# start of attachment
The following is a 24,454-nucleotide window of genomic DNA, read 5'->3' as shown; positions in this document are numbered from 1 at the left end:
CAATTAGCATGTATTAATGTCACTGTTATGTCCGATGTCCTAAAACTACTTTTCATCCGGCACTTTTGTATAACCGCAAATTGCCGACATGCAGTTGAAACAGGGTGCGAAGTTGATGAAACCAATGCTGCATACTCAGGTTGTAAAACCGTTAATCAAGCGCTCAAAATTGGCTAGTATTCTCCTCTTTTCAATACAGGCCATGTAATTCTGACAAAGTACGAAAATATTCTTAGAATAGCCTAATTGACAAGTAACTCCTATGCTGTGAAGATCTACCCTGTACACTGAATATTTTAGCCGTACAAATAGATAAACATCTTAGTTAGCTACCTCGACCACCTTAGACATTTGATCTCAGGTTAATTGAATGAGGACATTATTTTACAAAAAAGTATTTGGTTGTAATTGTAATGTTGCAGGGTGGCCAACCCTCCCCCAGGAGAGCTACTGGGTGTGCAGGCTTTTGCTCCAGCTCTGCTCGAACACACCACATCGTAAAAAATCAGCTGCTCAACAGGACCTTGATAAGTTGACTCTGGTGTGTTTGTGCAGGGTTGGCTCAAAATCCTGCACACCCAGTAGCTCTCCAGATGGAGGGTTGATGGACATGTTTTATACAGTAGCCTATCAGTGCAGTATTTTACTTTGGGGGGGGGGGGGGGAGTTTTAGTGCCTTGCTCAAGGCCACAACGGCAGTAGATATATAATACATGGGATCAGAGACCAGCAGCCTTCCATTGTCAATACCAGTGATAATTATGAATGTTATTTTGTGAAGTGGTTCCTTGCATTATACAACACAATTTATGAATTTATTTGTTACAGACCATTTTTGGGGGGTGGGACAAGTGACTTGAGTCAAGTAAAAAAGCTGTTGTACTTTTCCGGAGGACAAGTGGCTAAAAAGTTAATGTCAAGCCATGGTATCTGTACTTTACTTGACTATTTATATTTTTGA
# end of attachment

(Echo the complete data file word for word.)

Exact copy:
The following is a 24,454-nucleotide window of genomic DNA, read 5'->3' as shown; positions in this document are numbered from 1 at the left end:
CAATTAGCATGTATTAATGTCACTGTTATGTCCGATGTCCTAAAACTACTTTTCATCCGGCACTTTTGTATAACCGCAAATTGCCGACATGCAGTTGAAACAGGGTGCGAAGTTGATGAAACCAATGCTGCATACTCAGGTTGTAAAACCGTTAATCAAGCGCTCAAAATTGGCTAGTATTCTCCTCTTTTCAATACAGGCCATGTAATTCTGACAAAGTACGAAAATATTCTTAGAATAGCCTAATTGACAAGTAACTCCTATGCTGTGAAGATCTACCCTGTACACTGAATATTTTAGCCGTACAAATAGATAAACATCTTAGTTAGCTACCTCGACCACCTTAGACATTTGATCTCAGGTTAATTGAATGAGGACATTATTTTACAAAAAAGTATTTGGTTGTAATTGTAATGTTGCAGGGTGGCCAACCCTCCCCCAGGAGAGCTACTGGGTGTGCAGGCTTTTGCTCCAGCTCTGCTCGAACACACCACATCGTAAAAAATCAGCTGCTCAACAGGACCTTGATAAGTTGACTCTGGTGTGTTTGTGCAGGGTTGGCTCAAAATCCTGCACACCCAGTAGCTCTCCAGATGGAGGGTTGATGGACATGTTTTATACAGTAGCCTATCAGTGCAGTATTTTACTTTGGGGGGGGGGGGGGGAGTTTTAGTGCCTTGCTCAAGGCCACAACGGCAGTAGATATATAATACATGGGATCAGAGACCAGCAGCCTTCCATTGTCAATACCAGTGATAATTATGAATGTTATTTTGTGAAGTGGTTCCTTGCATTATACAACACAATTTATGAATTTATTTGTTACAGACCATTTTTGGGGGGTGGGACAAGTGACTTGAGTCAAGTAAAAAAGCTGTTGTACTTTTCCGGAGGACAAGTGGCTAAAAAGTTAATGTCAAGCCATGGTATCTGTACTTTACTTGACTATTTATATTTTTGA